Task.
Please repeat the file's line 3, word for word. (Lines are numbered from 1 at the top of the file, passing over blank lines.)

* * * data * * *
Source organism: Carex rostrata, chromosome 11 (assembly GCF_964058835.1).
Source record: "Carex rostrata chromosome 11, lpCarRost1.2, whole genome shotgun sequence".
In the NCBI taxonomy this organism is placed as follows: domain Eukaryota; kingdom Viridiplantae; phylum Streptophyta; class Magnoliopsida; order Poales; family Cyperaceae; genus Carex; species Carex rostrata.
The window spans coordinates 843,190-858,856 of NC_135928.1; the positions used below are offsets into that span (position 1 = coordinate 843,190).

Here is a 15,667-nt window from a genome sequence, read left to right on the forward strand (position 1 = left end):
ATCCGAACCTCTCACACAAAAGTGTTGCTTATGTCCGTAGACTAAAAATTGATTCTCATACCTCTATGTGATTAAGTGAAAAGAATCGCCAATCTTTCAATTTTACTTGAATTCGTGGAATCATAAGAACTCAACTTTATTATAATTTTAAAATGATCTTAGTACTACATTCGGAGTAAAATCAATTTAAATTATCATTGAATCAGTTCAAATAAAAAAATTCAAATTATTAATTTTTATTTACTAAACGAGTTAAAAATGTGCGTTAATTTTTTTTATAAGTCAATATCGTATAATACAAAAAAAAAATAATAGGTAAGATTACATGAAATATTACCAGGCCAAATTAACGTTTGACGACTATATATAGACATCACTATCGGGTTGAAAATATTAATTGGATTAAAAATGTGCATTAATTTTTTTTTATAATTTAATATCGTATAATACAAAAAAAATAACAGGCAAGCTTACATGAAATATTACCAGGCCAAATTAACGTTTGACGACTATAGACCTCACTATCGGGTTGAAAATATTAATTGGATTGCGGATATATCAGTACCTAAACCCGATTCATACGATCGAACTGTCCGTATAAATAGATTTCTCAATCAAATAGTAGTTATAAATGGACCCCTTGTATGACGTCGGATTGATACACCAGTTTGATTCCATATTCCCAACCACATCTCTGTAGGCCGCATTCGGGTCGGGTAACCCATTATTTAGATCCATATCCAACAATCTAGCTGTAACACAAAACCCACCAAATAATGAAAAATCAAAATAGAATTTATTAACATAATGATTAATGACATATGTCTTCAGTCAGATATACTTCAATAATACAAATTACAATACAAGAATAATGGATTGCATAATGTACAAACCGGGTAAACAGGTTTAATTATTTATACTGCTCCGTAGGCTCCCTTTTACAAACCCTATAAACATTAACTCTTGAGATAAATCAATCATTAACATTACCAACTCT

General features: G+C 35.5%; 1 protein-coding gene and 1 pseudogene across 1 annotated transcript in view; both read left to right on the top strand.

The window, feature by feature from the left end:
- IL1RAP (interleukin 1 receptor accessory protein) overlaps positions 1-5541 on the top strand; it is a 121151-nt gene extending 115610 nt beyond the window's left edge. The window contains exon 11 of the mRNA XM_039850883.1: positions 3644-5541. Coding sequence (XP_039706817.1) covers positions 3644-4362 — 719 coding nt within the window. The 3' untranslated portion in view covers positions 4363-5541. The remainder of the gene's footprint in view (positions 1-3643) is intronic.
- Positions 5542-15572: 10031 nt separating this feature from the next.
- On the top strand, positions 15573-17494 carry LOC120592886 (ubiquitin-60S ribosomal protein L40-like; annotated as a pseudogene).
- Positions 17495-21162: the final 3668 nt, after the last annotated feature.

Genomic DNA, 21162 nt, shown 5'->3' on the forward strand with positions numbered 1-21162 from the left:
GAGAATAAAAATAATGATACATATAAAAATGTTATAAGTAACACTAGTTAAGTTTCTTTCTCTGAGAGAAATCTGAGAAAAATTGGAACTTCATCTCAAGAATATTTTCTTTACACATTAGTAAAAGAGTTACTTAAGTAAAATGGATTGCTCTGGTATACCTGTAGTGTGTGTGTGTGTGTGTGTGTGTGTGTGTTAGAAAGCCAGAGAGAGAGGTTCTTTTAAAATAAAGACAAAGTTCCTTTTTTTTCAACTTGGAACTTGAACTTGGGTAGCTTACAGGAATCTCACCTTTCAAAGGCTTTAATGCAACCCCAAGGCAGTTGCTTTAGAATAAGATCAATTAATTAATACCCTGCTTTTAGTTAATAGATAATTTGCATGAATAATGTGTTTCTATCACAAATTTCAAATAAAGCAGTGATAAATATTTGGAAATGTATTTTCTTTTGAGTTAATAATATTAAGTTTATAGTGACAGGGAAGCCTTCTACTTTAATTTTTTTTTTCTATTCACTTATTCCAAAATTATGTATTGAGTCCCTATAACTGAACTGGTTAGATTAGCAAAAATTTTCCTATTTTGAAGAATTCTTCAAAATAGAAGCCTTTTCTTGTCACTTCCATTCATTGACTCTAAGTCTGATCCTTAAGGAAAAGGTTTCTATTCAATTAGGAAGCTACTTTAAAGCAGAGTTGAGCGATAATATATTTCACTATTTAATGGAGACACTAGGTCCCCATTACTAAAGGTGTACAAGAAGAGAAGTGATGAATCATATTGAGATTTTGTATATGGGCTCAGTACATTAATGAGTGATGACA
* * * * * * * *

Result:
In the NCBI taxonomy this organism is placed as follows: domain Eukaryota; kingdom Viridiplantae; phylum Streptophyta; class Magnoliopsida; order Poales; family Cyperaceae; genus Carex; species Carex rostrata.